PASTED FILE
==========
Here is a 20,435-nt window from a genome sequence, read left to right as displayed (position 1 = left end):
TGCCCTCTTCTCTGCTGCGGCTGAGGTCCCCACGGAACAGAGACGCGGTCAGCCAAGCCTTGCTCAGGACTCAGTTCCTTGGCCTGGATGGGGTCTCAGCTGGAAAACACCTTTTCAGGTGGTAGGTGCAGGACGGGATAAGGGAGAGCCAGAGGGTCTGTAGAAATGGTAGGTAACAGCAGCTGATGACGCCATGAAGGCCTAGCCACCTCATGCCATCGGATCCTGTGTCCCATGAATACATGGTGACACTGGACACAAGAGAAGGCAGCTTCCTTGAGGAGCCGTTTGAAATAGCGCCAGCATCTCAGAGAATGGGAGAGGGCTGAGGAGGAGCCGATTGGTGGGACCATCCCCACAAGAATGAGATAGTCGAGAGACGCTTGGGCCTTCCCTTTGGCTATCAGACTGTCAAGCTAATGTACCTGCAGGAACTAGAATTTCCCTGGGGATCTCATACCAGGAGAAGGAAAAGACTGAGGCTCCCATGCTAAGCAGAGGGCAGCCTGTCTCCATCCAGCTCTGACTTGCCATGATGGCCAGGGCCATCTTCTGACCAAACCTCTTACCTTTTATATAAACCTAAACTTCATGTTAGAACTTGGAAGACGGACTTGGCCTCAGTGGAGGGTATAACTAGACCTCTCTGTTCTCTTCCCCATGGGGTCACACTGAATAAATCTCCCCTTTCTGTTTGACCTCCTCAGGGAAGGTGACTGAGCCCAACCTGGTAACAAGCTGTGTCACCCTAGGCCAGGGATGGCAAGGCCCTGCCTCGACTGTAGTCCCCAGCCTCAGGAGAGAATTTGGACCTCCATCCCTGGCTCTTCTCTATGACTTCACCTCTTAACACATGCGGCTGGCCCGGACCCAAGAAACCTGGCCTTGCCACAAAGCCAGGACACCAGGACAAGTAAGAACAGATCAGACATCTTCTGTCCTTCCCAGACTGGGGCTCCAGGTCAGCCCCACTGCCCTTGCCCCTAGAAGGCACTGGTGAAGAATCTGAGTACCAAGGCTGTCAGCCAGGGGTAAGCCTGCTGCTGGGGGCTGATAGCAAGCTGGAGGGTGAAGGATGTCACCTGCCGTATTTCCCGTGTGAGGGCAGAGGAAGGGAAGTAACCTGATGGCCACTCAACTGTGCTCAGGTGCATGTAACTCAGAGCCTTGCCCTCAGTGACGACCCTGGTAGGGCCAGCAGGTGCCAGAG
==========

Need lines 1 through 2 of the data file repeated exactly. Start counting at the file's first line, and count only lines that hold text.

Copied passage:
Here is a 20,435-nt window from a genome sequence, read left to right as displayed (position 1 = left end):
TGCCCTCTTCTCTGCTGCGGCTGAGGTCCCCACGGAACAGAGACGCGGTCAGCCAAGCCTTGCTCAGGACTCAGTTCCTTGGCCTGGATGGGGTCTCAGCTGGAAAACACCTTTTCAGGTGGTAGGTGCAGGACGGGATAAGGGAGAGCCAGAGGGTCTGTAGAAATGGTAGGTAACAGCAGCTGATGACGCCATGAAGGCCTAGCCACCTCATGCCATCGGATCCTGTGTCCCATGAATACATGGTGACACTGGACACAAGAGAAGGCAGCTTCCTTGAGGAGCCGTTTGAAATAGCGCCAGCATCTCAGAGAATGGGAGAGGGCTGAGGAGGAGCCGATTGGTGGGACCATCCCCACAAGAATGAGATAGTCGAGAGACGCTTGGGCCTTCCCTTTGGCTATCAGACTGTCAAGCTAATGTACCTGCAGGAACTAGAATTTCCCTGGGGATCTCATACCAGGAGAAGGAAAAGACTGAGGCTCCCATGCTAAGCAGAGGGCAGCCTGTCTCCATCCAGCTCTGACTTGCCATGATGGCCAGGGCCATCTTCTGACCAAACCTCTTACCTTTTATATAAACCTAAACTTCATGTTAGAACTTGGAAGACGGACTTGGCCTCAGTGGAGGGTATAACTAGACCTCTCTGTTCTCTTCCCCATGGGGTCACACTGAATAAATCTCCCCTTTCTGTTTGACCTCCTCAGGGAAGGTGACTGAGCCCAACCTGGTAACAAGCTGTGTCACCCTAGGCCAGGGATGGCAAGGCCCTGCCTCGACTGTAGTCCCCAGCCTCAGGAGAGAATTTGGACCTCCATCCCTGGCTCTTCTCTATGACTTCACCTCTTAACACATGCGGCTGGCCCGGACCCAAGAAACCTGGCCTTGCCACAAAGCCAGGACACCAGGACAAGTAAGAACAGATCAGACATCTTCTGTCCTTCCCAGACTGGGGCTCCAGGTCAGCCCCACTGCCCTTGCCCCTAGAAGGCACTGGTGAAGAATCTGAGTACCAAGGCTGTCAGCCAGGGGTAAGCCTGCTGCTGGGGGCTGATAGCAAGCTGGAGGGTGAAGGATGTCACCTGCCGTATTTCCCGTGTGAGGGCAGAGGAAGGGAAGTAACCTGATGGCCACTCAACTGTGCTCAGGTGCATGTAACTCAGAGCCTTGCCCTCAGTGACGACCCTGGTAGGGCCAGCAGGTGCCAGAG